Commercial marine shipping is inherently an international activity. As such, the industry requires regulation at the international level. International maritime regulations, also known as conventions, are developed by the International Maritime Organization (IMO).
What is the International Maritime Organization (IMO)?
The IMO is a specialized agency of the United Nations responsible for measures to improve the safety and security of international shipping and to prevent pollution from ships. The IMO is currently focused on trying to ensure that adopted conventions are properly implemented by signatory countries, including Canada. These signatory countries are then responsible for implementing and enforcing international conventions as their own national law.
The leading conventions developed by IMO are:
- SOLAS (International Convention for the Safety of Life at Sea), 1974: Concerns the safety of merchant ships. SOLAS regulations specify minimum standards for the construction, equipment and operation of ships.
- International Convention on Load Lines, 1966: Limits the draught to which a ship may be loaded, taking into account the potential hazards present in different zones and different seasons for the crew’s safety.
- Convention on the International Regulations for Preventing Collisions at Sea (COLREGS), 1972: States the rules for navigating and preventing collisions at sea (vessel conduct, signals, etc.)
- International Convention on Standards of Training, Certification and Watchkeeping for Seafarers (STCW), 1978: Establishes basic requirements for training and certifying seafarers.
- International Convention for the Prevention of Pollution from Ships (MARPOL), 1973, 1978: Concerns prevention of pollution of the marine environment by ships. The latest regulation under the revised MARPOL Annex VI – called IMO 2020 – took effect on January 1, 2020 to limit the amount of sulphur permitted in commercial ship fuel to 0.5% for ships operating worldwide.
How does the IMO impact Canadian marine shipping regulations?
The IMO is currently composed of 172 Member States. These Member States then incorporate IMO conventions into their national legislation. In Canada, this responsibility is shared by Transport Canada, Environment and Climate Change Canada and Fisheries and Oceans Canada. To date, Canada has ratified or acceded to more than 39 IMO Conventions.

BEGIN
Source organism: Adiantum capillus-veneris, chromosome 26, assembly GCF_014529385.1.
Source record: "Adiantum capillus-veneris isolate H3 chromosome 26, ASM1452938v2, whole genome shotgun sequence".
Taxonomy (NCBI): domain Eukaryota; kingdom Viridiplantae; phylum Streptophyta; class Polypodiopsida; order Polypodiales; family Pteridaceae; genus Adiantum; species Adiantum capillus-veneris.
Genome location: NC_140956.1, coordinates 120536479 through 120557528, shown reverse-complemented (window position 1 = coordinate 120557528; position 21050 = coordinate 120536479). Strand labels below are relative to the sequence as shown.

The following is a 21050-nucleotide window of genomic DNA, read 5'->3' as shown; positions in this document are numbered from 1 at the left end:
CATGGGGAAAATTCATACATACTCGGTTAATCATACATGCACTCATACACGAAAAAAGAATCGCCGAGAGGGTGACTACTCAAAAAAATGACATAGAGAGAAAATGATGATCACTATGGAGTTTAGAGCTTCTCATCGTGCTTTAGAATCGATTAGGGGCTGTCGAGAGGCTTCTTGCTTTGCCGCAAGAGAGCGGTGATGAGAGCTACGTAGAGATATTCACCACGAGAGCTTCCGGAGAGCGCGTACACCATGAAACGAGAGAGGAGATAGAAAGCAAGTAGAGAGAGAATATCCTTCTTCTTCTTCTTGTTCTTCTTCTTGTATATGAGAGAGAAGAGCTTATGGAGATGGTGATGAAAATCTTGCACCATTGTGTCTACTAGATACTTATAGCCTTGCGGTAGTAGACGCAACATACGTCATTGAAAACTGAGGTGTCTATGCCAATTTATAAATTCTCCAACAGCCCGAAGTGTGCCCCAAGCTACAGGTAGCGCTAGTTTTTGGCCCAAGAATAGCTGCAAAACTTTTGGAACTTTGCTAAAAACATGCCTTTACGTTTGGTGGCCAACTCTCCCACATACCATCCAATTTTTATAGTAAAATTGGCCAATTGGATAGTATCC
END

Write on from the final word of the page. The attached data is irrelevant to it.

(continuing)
The leading regulations governing marine shipping in Canada are:
- Canada Shipping Act, (2001):
This legislation governs the technical components of marine transport, such as vessel operation, circulation and status, crews, safety and environmental aspects.
- Marine Transportation Security Act, (1994):
This Act governs safety and security relating to ships, crews, cargo handling, vessel supply, vessel access, ports and terminals.
- Navigable Waters Protection Act, (1985):
This statute ensures that no obstacle interferes with ship traffic.
- Pilotage Act, (1985):
This Act defines the navigation sectors in which pilotage services are compulsory and the pilotage authorities that have jurisdiction there.
- Arctic Waters Pollution Prevention Act, (1985):
This legislation concerns the prevention of pollution of arctic waters adjacent to the mainland and islands of the Canadian arctic.
- Canada Marine Act, (1998):
This legislation governs port authorities, port operation and management of navigable waterway-related infrastructures, such as the St. Lawrence Seaway.
To learn more about international and Canadian legislation governing marine shipping visit: The Wheel of Maritime Law. The Wheel provides an overview of the national acts and international conventions, protocols and codes related to commercial marine shipping in Canada.
Published July 19, 2017
Last modified on June 11, 2020